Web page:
In John Donne's lyric poem ‘Loves Deitie’ the speaker expresses nostalgia for a time before Cupid:
I long to talke with some old lovers ghost,
Who dyed before the god of Love was borne;
I cannot thinke that hee, who then loved most,
Sunke so low, as to love one which did scorne.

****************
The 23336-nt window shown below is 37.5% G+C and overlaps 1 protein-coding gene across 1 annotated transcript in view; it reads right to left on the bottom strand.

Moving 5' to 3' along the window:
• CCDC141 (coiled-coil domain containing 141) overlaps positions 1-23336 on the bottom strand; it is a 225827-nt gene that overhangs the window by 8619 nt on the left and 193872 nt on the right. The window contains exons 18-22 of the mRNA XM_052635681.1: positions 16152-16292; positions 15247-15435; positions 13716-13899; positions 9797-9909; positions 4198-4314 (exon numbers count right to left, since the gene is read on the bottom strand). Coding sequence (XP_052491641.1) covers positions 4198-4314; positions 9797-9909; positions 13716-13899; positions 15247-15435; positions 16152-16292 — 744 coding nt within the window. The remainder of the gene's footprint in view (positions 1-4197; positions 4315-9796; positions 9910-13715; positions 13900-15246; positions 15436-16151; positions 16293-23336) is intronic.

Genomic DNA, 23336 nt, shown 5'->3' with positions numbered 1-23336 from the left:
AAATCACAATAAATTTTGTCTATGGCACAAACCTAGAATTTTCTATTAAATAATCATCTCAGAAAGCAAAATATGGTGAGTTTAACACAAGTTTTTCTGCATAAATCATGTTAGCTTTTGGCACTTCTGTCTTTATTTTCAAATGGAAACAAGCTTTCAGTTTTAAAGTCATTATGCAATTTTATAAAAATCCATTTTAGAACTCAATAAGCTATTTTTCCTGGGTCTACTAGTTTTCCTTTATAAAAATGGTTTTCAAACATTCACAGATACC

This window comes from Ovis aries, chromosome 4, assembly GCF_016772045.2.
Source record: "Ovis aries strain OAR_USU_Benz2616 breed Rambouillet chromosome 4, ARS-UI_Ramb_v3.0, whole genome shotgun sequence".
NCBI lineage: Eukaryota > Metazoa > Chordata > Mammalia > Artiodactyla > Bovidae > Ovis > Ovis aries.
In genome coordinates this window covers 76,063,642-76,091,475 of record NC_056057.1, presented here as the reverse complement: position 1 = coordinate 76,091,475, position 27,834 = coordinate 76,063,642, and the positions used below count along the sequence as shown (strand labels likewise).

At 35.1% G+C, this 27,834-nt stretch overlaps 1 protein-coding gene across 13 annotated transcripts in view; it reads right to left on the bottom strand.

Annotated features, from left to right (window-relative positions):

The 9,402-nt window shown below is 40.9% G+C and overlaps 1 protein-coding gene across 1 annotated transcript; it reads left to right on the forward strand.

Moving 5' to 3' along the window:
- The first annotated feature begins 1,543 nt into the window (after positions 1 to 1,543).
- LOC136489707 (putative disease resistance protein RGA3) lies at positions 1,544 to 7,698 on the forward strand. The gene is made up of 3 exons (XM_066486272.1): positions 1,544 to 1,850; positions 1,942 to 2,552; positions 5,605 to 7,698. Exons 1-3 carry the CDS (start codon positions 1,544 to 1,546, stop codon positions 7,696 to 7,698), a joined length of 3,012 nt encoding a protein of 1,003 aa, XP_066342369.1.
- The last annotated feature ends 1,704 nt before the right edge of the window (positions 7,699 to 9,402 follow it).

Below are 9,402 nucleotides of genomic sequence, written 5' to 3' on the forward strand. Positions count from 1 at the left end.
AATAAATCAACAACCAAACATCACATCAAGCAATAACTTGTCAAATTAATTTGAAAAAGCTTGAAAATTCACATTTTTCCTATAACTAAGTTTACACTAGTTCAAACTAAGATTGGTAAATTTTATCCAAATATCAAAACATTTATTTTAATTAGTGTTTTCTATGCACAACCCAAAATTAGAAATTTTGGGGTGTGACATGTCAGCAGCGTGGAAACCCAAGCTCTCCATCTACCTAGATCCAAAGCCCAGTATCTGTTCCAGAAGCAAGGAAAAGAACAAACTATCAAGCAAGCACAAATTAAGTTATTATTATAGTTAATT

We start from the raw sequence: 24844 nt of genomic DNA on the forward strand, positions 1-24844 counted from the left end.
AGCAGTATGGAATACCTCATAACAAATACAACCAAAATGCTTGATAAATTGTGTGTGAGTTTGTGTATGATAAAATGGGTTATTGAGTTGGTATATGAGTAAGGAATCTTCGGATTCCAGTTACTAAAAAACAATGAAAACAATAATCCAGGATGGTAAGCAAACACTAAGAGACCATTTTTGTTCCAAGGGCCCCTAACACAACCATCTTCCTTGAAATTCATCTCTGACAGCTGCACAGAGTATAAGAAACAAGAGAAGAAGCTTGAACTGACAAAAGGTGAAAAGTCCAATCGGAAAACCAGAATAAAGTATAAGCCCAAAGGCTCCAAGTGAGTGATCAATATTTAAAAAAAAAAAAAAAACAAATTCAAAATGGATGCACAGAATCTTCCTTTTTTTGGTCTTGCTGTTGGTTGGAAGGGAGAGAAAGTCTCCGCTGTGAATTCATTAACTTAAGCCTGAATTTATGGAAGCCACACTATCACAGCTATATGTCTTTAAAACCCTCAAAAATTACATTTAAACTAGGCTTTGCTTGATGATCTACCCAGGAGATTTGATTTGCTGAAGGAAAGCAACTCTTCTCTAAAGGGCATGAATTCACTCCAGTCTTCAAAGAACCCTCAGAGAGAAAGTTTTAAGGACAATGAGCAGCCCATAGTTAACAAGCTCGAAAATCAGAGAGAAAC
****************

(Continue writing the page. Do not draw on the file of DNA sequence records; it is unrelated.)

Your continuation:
Unrequited passion is attributed to an essentially sadistic deity. Yet it is the cultural reinvention of Cupid specific to early modern England that is ultimately to blame. Love's natural ‘Correspondencie’ (line 12) has been replaced by passion for one who scorns through the influence of Petrarchism, whilst his ‘Tyrannie’ has been enhanced by an expansion in divine power, perhaps attributable to Calvinism (line 19). The present book argues that Cupid did indeed extend his range of identities (and thence his facility for performing ‘cultural work’) in early modern England – ‘To rage, to lust, to write to, to commend, / All is the purlewe of the God of Love’ (lines 17–18) – but that what unites his disparate roles and makes Cupid a controversial, often seductive, figure for poets, dramatists and polemicists alike is his adversarial relationship to English Protestantism. Through this minor love-deity, matters of grave importance to the establishment of the ‘true’ faith were articulated and debated.
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